The proposed creation of a National Education Service (NES) for England offers us the possibility of a decisive break with the market model, where education is treated as a commodity and where individual and institutional competition are regarded as the drivers of improvement.

Is the advocacy of an NES an historic opportunity for English education and what might be the benefits and challenges of implementing such a proposal?

1. The need for a system and a turn away from the market

The very idea of creating a single national education system seems novel, if not utopian, in the current English context, even though such systems are commonplace in most developed countries and generally command wide political support. Education in England does not function as a coherent system capable of achieving the aspirations we have for it; whether for greater opportunities or greater equality for all. England lacks both a national vision of what education is for and the system of public education capable of fulfilling our educational aspirations. Different school types run by a bewildering range of unelected bodies compete in an unequal contest for students and results. Selection, both covert and overt is increasingly prevalent and distinct segregated pathways from age 14 are becoming the norm. Students seen as ‘less academic’ are steered towards routes with reduced opportunities for breadth and depth of learning.

I wrote about the creeping marketization of the English education system in the Spring 2015 edition of Forum1 and concluded by imagining two different futures for English education following a 2015 general election. One, (Future A) was based on an extension of marketization and the other (Future B) on the development of a National Education Service.

In this imagined Future B scenario, the demand for a National Education Service grows from dissatisfaction with the incoherence and chaos people are experiencing across all the phases of education and a sense that the solution might be found in the imagination and daily practice of the people actually concerned with education. So, following a national debate about the purpose and organisation of education in England it becomes clear that there is a real consensus that England needs a common national education system with both social and personal objectives to meet the needs of all its people. The most common expression of this is that ‘education needs to be like the NHS’. There is a groundswell of support for a comprehensive national education system based on agreed common aims, cooperation and universalism rather than competition and selection. The breadth and depth of the national debate gives people the confidence that change is possible and promotes a sense of optimism about the future. Another outcome is a celebration of the work of teachers and pride in the work of students as people learn more about what happens in our schools and universities.

The commitment to create an NES “open to all throughout their lives”2 offers solutions to many of the problems of our fragmented and divided education ‘non-system’ and a possible route to Future B. Using the NHS paradigm for education requires a major shift in the way we think about our educational institutions. The idea of mobilising all publicly funded education providers to serve the whole community could be very popular if it can be attractively fleshed out. People will need to understand what a National Education Service might look like in their area and how it might benefit them. This requires concrete examples of how a fairer and more effective system could be assembled from the somewhat dysfunctional set of elements we currently have.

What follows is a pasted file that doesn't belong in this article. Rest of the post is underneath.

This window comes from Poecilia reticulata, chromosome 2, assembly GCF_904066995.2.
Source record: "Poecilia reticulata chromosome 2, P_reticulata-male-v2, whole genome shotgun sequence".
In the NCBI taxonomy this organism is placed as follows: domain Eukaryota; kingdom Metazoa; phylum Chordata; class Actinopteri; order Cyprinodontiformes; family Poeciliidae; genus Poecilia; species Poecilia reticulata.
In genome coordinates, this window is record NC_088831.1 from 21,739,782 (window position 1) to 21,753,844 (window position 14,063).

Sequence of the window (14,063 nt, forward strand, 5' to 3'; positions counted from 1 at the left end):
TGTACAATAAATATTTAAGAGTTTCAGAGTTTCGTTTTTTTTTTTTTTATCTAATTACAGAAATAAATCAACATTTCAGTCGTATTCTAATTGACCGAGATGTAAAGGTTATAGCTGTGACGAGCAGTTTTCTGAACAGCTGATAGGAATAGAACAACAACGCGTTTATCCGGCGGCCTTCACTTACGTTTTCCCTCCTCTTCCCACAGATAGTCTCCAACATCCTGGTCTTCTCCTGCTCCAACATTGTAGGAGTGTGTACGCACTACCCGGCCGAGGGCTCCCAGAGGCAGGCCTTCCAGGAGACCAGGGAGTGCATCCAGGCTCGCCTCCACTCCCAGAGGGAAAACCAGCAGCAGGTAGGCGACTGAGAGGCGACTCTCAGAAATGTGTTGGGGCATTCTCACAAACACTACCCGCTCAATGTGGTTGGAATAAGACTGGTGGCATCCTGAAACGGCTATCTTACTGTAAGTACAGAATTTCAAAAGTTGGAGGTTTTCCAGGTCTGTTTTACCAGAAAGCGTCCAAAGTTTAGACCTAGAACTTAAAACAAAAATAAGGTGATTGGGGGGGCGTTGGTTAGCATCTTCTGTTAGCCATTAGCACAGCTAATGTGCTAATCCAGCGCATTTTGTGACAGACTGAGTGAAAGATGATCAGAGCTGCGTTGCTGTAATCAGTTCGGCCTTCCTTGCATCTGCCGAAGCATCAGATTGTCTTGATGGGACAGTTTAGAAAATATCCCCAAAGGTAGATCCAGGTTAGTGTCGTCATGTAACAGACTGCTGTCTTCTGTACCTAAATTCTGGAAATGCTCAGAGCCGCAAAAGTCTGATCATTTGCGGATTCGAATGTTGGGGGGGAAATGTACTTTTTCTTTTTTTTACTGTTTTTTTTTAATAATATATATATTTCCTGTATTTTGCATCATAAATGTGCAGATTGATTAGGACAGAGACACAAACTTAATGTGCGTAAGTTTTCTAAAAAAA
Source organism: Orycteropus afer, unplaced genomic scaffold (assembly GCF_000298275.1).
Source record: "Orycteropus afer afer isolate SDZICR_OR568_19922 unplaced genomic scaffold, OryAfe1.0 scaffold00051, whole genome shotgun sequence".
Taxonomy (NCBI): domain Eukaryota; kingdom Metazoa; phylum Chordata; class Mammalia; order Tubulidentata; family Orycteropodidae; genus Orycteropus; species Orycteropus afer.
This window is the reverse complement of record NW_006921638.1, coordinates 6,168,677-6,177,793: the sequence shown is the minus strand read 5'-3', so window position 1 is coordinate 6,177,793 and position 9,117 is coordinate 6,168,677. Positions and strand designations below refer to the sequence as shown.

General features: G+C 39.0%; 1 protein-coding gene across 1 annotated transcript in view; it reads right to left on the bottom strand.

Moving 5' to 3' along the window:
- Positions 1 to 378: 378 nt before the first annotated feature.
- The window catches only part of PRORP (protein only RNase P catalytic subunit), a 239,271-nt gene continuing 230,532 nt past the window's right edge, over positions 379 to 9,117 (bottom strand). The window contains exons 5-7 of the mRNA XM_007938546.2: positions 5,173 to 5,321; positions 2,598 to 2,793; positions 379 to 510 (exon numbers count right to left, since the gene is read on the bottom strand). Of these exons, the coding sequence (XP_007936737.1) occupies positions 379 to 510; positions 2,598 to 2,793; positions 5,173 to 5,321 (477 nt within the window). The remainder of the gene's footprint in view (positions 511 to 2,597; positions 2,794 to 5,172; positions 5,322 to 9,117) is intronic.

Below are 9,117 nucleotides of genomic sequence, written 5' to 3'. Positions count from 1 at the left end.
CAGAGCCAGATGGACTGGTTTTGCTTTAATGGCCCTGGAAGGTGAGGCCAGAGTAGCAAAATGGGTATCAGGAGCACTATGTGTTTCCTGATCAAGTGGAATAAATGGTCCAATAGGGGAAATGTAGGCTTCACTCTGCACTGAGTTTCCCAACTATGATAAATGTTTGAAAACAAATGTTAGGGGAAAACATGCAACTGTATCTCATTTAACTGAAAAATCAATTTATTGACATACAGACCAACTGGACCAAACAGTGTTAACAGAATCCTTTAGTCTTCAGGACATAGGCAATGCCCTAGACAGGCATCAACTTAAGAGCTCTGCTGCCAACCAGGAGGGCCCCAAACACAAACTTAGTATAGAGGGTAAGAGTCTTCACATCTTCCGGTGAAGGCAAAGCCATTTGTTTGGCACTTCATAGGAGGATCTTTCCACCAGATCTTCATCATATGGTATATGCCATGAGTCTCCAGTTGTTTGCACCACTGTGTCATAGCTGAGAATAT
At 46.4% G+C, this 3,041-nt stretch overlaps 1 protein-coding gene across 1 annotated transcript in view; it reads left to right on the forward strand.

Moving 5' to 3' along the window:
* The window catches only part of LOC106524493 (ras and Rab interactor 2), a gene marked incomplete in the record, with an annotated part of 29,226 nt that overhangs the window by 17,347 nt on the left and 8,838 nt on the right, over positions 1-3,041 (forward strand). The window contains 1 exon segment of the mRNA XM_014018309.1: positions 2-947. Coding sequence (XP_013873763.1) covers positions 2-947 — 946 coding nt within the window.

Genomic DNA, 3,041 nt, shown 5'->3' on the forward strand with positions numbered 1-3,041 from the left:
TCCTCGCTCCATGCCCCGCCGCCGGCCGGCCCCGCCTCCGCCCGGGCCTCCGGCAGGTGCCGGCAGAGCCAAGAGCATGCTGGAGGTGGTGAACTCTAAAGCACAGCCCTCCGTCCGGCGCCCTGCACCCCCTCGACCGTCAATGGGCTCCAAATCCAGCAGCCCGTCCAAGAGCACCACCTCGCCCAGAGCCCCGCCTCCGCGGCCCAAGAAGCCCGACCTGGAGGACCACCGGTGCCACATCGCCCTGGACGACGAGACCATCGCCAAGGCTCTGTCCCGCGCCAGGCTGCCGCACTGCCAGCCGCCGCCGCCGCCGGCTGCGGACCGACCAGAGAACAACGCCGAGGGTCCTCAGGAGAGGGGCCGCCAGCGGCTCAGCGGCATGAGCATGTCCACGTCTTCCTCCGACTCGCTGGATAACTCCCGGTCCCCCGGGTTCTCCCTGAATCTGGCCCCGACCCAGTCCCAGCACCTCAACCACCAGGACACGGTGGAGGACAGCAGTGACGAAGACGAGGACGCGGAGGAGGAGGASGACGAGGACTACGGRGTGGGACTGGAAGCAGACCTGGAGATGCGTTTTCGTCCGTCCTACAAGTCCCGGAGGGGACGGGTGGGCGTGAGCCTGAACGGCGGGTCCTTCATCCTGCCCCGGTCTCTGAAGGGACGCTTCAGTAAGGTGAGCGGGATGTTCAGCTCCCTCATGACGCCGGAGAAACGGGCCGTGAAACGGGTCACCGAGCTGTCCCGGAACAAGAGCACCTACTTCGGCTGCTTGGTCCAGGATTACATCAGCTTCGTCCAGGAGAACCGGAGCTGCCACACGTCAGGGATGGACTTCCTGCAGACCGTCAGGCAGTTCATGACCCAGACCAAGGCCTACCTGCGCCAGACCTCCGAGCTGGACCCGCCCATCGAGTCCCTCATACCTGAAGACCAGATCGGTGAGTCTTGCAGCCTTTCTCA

In order to make the case for an NES, there also needs to be a clear critique of the marketization of education. Providers in all phases in England are operating in a market where they compete for students and are subject to a high-stakes accountability regime where any performance below average is seen as failure. This is not conducive to a high-performing and supportive system.

With at least one major party now placing the idea of an NES on the political agenda, there is the opportunity for a real debate about the extent to which we want to turn away from market mechanisms and reinvigorate public service values in education. So far, the proposal has mainly been defined in terms of resources; university tuition fees and school funding for instance, with less attention given to purpose and organisation. While the case for more investment is clear, the creation of an NES is a higher order question. A national drive to make the best of what’s on offer available to all our citizens could be the centrepiece of a winning programme and education could find its ‘NHS moment’. The idea could be a game-changer and could lead to a new consensus which could attract support from across the political spectrum.

2. What do we want from an education system?

Any attempt to construct a new system needs to be based on what we want it to achieve. At the highest level, we could start with ‘human flourishing’ as an aim; addressing both the development of fulfilled individuals and the creation of a good society. We shouldn’t have to choose between preparation for life, preparation for work, active citizenship or cultural literacy as aims. They are all indispensable and interdependent. Any definition of purpose also has to do justice to where we are and where we’ve come from; the world as it is and the world as it could be. Education has to help all citizens join the world while also opening up the possibility of challenging and changing it for the better.

Asking the question ‘what is the purpose of education?’ inevitably leads us to rethink many of our current assumptions, such as the binary thinking about people’s capacity to learn which has them being either ‘good with their brains’ or ‘good with their hands’. It should require us to challenge the received wisdom that education is essentially a private commodity to be rationed and fought over and not a social good based on co-operation. It should also blow the case for selection and segregation out of the water.